One can expect Margaret Hassan's killers to shun international humanitarian laws of war as well as Islamic law, both of which clearly prohibit killing non-combatants, much less an aid worker who helped save countless lives. But to witness the military of the world's superpower, which is armed with a $399 billion a year defense budget, violating the Geneva Conventions is extraordinary.
The Iraq war is illegal to begin with, according to Kufi Annan of the United Nations, but by bombing their cities and unleashing gunship helicopters on the civilian population, America's image is right up there with that of the Israelis in Occupied Palestine. While there are hardly any unembeded media in Iraq, the world has just started to discover a few rare examples of the war crimes we are committing in Iraq. We are taking our country down a very dark road. We cannot expect to be loved when we do this. A shattered, devastated Fallujah with charred bodies scattered in the streets and broken minarets is likely to fuel the resistance.
In some of the first public examples of such war crimes, Marines left a number of wounded insurgents in a mosque to die. Under the Geneva Conventions, they are obligated to take care of injured enemy fighters.
Then, a day later, the Marines killed one of the unarmed wounded men in the same mosque. The video of this gruesome scene aired in the UK four days ago and was finally shown in the US yesterday.
To their credit, the Marines have responded swiftly by removing the accused solider from duty and they are investigating the incident.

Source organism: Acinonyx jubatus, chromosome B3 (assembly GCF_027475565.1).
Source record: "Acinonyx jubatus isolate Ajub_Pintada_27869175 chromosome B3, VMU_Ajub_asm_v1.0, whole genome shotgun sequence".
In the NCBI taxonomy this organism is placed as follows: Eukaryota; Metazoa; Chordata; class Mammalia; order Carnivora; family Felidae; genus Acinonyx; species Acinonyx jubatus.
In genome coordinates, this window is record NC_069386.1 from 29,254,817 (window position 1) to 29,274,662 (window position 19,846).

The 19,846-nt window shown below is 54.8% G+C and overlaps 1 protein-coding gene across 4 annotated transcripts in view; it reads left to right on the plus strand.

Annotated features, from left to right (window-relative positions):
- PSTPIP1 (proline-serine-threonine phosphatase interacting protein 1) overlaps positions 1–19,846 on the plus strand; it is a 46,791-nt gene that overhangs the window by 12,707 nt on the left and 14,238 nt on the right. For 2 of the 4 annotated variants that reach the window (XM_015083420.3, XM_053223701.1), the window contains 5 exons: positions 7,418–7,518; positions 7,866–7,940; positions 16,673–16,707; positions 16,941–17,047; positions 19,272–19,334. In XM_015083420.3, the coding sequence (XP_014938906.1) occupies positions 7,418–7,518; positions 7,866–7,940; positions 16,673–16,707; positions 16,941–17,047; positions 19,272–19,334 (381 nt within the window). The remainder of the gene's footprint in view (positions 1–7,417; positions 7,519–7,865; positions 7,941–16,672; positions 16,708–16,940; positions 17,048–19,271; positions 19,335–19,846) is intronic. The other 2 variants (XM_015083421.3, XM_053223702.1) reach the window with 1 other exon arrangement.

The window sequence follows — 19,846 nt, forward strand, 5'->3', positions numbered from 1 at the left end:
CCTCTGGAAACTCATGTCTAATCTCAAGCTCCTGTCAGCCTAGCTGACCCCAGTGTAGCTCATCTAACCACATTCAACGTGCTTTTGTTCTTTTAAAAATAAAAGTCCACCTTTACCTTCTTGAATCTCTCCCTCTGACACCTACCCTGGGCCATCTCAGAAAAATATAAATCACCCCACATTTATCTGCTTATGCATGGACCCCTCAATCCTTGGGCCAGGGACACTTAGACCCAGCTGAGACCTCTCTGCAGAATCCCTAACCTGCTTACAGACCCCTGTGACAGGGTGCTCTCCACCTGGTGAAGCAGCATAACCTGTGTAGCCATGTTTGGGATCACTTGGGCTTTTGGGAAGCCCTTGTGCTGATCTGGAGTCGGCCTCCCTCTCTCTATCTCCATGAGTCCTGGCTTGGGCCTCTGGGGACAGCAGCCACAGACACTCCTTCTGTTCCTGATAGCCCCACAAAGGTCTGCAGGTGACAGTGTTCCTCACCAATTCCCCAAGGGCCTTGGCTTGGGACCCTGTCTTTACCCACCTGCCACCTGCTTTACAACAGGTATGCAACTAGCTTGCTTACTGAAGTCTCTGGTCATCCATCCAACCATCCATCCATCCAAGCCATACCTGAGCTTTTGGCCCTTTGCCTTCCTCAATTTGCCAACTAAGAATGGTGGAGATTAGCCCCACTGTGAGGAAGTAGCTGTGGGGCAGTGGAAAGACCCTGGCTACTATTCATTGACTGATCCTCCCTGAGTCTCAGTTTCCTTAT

But there is much more they need to investigate:
During the siege and the fighting in Fallujah the media widely reported that US forces were only allowing women and children to leave the city while fleeing male refugees were being sent back. One report even mentioned several hundred male refugees who were checked by US soldiers for any residuals of ammunition to ascertain whether they were among the fighting insurgents. All of them came out clean but still they were forced to return back to a city that was constantly under US bombardment and sniper fire from both sides and had no food or water. If the US forces suspected them of being insurgents they could have arrested them. But sending them back into the city is cruel and a clear violation of the Geneva Conventions. Officers who ordered this must be investigated. LINK
A non-embedded Associated Press photographer who was rescued after walking several hours from Fallujah says that he witnessed US helicopters killing civilians, including women and children, who were trying to flee Fallujah by crossing the Euphrates River.
And there's more: media reports indicate that high ranking officers of the US military have blocked aid convoys to Fallujah. The International Red Cross and the Iraqi Red Crescent have repeatedly said American forces have stopped them from taking much needed food, medicine, blankets and water purification tablets to an estimated 50,000 to 100,000 civilians in the city. This is also a violation of the rules of war known as the Geneva Conventions.
Since the US controlled the only functioning hospital on the outskirts of Fallujah, the sole remaining medical facility was a clinic that was destroyed by a missile hit on November 9, killing 20 Iraqi medical staff and dozens of other civilians, according to reports from a doctor who survived the strike.
These are all war crimes that violate the Geneva Conventions according to the human rights groups Amnesty International and Human Rights Watch.
No one knows exactly how many civilians have been killed during the fighting between US forces and insurgents which has also claimed the lives of 49 US soldiers, and 1600 Iraqi insurgents.
According to American and British scientists though, more than 100,000 Iraqi civilians have been killed since the beginning of the war. Most of them have been killed by bombardment. The report, issued before the current Fallujah attack, intentionally excluded Fallujah's casualties because the extraordinary death toll of civilians there would render their scientific sampling problematic. If the data from this town is included, the study points to about 200,000 excess deaths since the outbreak of war.
The report notes that Iraqis are now 58 times more likely to die a violent death than before the war.